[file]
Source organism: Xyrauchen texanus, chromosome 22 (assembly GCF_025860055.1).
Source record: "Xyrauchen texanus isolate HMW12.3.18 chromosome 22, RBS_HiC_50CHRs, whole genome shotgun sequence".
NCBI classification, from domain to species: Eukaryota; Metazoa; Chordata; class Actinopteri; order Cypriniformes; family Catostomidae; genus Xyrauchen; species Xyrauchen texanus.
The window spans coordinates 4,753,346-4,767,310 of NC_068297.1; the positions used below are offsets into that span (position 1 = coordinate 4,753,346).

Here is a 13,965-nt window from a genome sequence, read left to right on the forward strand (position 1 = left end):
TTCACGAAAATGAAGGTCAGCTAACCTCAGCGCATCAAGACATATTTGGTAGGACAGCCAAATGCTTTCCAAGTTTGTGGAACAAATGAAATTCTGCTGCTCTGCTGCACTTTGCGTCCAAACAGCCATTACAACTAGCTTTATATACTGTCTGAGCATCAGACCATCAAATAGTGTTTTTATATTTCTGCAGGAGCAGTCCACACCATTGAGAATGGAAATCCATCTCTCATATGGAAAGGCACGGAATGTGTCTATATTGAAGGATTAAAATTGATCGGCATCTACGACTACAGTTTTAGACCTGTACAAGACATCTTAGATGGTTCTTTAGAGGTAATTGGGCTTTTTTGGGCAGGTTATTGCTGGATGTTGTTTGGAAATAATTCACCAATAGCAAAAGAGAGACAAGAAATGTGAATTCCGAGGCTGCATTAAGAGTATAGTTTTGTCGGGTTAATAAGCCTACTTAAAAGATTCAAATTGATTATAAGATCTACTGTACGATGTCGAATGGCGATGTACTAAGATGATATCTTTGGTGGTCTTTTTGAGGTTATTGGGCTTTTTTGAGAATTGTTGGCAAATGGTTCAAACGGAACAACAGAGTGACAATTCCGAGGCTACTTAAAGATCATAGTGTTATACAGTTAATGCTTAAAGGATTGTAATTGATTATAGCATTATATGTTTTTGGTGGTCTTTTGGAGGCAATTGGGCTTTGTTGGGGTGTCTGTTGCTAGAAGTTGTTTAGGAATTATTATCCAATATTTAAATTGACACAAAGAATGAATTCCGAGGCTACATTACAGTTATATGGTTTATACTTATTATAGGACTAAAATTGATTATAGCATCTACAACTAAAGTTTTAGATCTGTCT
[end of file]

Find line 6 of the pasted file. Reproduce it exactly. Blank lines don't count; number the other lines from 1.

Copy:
TTCACGAAAATGAAGGTCAGCTAACCTCAGCGCATCAAGACATATTTGGTAGGACAGCCAAATGCTTTCCAAGTTTGTGGAACAAATGAAATTCTGCTGCTCTGCTGCACTTTGCGTCCAAACAGCCATTACAACTAGCTTTATATACTGTCTGAGCATCAGACCATCAAATAGTGTTTTTATATTTCTGCAGGAGCAGTCCACACCATTGAGAATGGAAATCCATCTCTCATATGGAAAGGCACGGAATGTGTCTATATTGAAGGATTAAAATTGATCGGCATCTACGACTACAGTTTTAGACCTGTACAAGACATCTTAGATGGTTCTTTAGAGGTAATTGGGCTTTTTTGGGCAGGTTATTGCTGGATGTTGTTTGGAAATAATTCACCAATAGCAAAAGAGAGACAAGAAATGTGAATTCCGAGGCTGCATTAAGAGTATAGTTTTGTCGGGTTAATAAGCCTACTTAAAAGATTCAAATTGATTATAAGATCTACTGTACGATGTCGAATGGCGATGTACTAAGATGATATCTTTGGTGGTCTTTTTGAGGTTATTGGGCTTTTTTGAGAATTGTTGGCAAATGGTTCAAACGGAACAACAGAGTGACAATTCCGAGGCTACTTAAAGATCATAGTGTTATACAGTTAATGCTTAAAGGATTGTAATTGATTATAGCATTATATGTTTTTGGTGGTCTTTTGGAGGCAATTGGGCTTTGTTGGGGTGTCTGTTGCTAGAAGTTGTTTAGGAATTATTATCCAATATTTAAATTGACACAAAGAATGAATTCCGAGGCTACATTACAGTTATATGGTTTATACTTATTATAGGACTAAAATTGATTATAGCATCTACAACTAAAGTTTTAGATCTGTCT